Some of the dietary fiber in coffee beans may make it into your mug, Spanish researchers report.
They say coffee has more soluble dietary fiber (the type of fiber that dissolves in water and helps prevent cholesterol from being absorbed by the
intestines) than wine or orange juice.
Fulgencio Saura-Calixto, Ph.D., and colleagues at the Spanish National Research Council in Madrid brewed instant coffee, espresso, and filtered
They measured how much soluble dietary fiber was in each drink.
Instant coffee contained the most — about 1.8 grams of soluble dietary fiber per cup. Espresso had 1.5 grams of soluble dietary fiber per cup, and filtered coffee contained 1.1 grams, the study shows.
The report is scheduled for publication in the March 21 edition of the Journal of Agricultural and Food Chemistry.
You would have to drink a lot of coffee — about 17 cups of instant — to reach the recommended daily intake of 31 grams of dietary fiber per day, based on a 2,000-calorie daily diet.
That fiber recommendation comes from dietary guidelines published in 2005 by the U.S. Department of Agriculture (USDA) and the U.S. Department of Health and Human Services.
In their study, the Spanish scientists simply measured dietary fiber in coffee. They didn't study coffee's health effects; and they don't make any recommendations about drinking coffee.
Past studies on coffee and health have had mixed results, note Saura-Calixto and colleagues.
Looking for other sources of dietary fiber? Beans, whole grains, fruits, and vegetables are leading sources.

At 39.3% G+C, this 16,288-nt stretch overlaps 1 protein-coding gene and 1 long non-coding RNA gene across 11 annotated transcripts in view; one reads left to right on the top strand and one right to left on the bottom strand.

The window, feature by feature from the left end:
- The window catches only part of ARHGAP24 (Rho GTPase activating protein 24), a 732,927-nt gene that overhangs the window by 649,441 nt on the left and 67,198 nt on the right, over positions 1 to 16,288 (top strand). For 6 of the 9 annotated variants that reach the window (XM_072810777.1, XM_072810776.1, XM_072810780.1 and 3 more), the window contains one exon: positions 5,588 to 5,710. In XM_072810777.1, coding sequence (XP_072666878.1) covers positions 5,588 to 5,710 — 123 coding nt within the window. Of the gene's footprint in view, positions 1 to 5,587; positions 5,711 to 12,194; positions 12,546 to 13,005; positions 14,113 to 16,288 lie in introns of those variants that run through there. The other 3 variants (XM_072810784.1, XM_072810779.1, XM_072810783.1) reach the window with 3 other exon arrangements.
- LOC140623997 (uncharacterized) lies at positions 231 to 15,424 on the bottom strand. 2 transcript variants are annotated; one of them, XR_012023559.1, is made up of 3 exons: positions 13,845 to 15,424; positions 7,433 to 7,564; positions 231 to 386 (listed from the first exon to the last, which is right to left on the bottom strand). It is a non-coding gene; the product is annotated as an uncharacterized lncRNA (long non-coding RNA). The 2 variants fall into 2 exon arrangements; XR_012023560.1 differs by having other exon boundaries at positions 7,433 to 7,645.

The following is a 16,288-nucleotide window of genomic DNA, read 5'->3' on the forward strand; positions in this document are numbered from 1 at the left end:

Those foods also contain insoluble fiber, which doesn't dissolve in water, rather than the soluble dietary fiber found in coffee.
Insoluble fiber (roughage) may help keep bowel movements regular and reduce
the risk of colon problems. It also makes you feel full.
Let's say you start your day with half a cup of 100 percent bran cereal (8.8 grams of dietary fiber) and a cup of instant coffee (1.8 grams of dietary fiber).
Then you lunch on chili containing half a cup of cooked Navy beans (9.5
grams of dietary fiber). In the afternoon, you snack on an ounce of almonds (3.3 grams of dietary fiber) and a small, raw pear (4.3 grams of dietary fiber).
For dinner, you have chicken (sorry, no fiber there) and half a medium-sized baked sweet potato (4.8 grams of dietary fiber).
Add it all up, and you've reached 32 grams of dietary fiber. That's a smidgen more than the recommended amount.
That menu is just an example to give you an idea of foods' fiber content. Your doctor or a nutritionist have more pointers for creating a healthy diet with plenty of fiber.
By Miranda Hitti
Reviewed by Louise Chang, M.D.
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